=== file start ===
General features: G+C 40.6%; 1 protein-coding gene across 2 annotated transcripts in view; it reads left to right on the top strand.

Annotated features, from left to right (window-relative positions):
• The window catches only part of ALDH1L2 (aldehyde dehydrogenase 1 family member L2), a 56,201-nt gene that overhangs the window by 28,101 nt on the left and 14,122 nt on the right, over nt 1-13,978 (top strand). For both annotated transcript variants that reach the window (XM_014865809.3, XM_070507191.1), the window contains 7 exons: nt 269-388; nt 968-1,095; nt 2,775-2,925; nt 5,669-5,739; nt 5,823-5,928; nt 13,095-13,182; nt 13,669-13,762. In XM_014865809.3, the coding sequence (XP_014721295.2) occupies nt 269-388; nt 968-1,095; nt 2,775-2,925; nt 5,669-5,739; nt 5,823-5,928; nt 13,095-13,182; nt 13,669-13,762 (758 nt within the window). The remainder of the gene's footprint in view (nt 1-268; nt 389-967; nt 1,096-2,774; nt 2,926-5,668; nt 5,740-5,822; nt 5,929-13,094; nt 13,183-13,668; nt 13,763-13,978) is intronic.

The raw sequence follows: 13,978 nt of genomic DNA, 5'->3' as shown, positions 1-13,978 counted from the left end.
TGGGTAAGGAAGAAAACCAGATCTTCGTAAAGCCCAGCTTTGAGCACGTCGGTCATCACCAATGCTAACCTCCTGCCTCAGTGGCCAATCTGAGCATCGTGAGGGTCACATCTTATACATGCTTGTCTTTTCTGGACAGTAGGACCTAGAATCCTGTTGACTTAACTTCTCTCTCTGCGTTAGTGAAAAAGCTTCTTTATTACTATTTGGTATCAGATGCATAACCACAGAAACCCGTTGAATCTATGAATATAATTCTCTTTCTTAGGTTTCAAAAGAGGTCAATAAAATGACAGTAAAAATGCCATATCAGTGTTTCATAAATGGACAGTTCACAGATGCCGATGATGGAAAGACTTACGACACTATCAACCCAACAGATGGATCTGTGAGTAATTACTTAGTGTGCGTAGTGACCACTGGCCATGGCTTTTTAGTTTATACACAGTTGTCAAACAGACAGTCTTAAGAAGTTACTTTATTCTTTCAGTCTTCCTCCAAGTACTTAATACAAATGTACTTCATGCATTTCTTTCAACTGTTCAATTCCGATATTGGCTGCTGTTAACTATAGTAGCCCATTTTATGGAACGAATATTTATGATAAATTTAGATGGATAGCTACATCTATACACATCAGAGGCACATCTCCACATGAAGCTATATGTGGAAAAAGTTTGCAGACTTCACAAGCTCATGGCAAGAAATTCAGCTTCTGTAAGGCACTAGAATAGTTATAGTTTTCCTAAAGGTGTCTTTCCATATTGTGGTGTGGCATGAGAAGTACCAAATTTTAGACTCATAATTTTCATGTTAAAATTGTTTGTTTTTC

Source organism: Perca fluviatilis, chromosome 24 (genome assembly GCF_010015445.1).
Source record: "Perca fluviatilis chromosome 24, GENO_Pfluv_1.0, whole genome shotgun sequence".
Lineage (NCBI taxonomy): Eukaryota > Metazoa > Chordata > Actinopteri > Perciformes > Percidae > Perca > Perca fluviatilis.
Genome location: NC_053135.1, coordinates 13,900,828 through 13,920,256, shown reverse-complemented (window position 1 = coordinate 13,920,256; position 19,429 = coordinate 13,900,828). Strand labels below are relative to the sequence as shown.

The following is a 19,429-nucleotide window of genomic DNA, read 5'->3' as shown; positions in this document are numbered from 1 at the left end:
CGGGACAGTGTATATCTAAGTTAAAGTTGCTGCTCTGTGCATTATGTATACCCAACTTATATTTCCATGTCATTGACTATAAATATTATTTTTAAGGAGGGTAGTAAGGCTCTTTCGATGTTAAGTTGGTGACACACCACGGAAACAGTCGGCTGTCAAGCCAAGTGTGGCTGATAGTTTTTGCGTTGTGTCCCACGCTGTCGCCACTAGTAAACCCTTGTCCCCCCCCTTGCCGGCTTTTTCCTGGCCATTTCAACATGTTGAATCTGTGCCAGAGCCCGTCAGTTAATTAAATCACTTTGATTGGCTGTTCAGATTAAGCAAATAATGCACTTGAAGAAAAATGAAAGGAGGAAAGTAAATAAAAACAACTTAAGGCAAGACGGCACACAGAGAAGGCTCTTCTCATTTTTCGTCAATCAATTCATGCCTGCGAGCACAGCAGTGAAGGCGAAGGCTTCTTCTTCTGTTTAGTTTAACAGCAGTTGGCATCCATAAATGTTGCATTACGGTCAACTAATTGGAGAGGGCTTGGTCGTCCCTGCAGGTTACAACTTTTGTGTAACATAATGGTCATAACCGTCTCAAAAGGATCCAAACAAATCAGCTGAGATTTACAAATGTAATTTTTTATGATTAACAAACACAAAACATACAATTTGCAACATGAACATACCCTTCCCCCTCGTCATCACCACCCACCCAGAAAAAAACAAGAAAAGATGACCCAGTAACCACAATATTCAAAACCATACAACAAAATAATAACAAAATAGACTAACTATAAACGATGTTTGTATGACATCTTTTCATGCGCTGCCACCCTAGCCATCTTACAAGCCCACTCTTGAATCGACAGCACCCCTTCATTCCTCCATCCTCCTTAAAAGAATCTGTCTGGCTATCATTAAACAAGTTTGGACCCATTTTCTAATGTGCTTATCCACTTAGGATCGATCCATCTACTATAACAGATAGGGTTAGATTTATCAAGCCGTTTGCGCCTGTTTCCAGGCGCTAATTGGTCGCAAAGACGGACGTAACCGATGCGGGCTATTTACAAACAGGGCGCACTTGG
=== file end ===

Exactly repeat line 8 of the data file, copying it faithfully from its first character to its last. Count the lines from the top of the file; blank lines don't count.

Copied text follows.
Lineage (NCBI taxonomy): Eukaryota > Metazoa > Chordata > Actinopteri > Perciformes > Percidae > Perca > Perca fluviatilis.